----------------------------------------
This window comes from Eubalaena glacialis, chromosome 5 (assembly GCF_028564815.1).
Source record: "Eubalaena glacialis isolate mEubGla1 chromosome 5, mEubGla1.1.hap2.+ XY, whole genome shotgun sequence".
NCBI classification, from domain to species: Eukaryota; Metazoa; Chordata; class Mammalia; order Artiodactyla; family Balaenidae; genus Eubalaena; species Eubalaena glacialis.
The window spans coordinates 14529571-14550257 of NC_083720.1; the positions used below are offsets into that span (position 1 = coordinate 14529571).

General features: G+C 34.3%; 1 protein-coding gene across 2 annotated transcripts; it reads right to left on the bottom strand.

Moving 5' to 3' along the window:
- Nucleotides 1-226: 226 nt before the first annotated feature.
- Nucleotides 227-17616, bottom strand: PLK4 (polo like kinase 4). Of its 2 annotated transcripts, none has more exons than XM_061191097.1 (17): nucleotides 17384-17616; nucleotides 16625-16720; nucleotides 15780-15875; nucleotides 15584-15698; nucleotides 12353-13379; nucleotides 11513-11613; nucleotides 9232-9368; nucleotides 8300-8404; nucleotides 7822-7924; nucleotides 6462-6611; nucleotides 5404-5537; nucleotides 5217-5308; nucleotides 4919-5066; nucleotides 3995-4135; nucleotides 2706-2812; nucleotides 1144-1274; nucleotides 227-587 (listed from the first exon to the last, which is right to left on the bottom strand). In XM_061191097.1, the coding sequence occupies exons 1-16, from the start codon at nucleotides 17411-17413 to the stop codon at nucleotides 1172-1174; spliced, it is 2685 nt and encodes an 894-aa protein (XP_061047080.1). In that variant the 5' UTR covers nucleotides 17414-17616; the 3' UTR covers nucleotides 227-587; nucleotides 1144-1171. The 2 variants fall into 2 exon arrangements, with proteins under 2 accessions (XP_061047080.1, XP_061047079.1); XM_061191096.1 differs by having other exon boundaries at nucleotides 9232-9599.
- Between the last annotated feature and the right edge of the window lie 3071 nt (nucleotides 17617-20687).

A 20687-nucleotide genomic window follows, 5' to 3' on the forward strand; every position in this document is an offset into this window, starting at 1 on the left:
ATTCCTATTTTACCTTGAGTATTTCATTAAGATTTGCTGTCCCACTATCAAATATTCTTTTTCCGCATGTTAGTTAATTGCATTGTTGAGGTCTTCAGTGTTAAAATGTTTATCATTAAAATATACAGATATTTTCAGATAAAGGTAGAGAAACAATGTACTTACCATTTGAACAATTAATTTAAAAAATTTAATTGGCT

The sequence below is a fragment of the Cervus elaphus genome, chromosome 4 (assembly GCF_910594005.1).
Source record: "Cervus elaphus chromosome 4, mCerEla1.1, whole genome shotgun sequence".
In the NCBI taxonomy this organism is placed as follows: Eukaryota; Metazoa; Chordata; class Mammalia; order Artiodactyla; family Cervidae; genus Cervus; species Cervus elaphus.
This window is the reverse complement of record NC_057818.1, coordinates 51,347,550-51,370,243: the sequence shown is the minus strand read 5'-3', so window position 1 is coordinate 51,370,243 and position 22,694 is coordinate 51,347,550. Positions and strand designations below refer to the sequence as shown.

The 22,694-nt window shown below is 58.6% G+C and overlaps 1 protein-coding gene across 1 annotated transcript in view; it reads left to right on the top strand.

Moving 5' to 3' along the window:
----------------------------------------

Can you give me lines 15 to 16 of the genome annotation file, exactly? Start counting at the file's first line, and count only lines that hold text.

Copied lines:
This window is the reverse complement of record NC_057818.1, coordinates 51,347,550-51,370,243: the sequence shown is the minus strand read 5'-3', so window position 1 is coordinate 51,370,243 and position 22,694 is coordinate 51,347,550. Positions and strand designations below refer to the sequence as shown.

The 22,694-nt window shown below is 58.6% G+C and overlaps 1 protein-coding gene across 1 annotated transcript in view; it reads left to right on the top strand.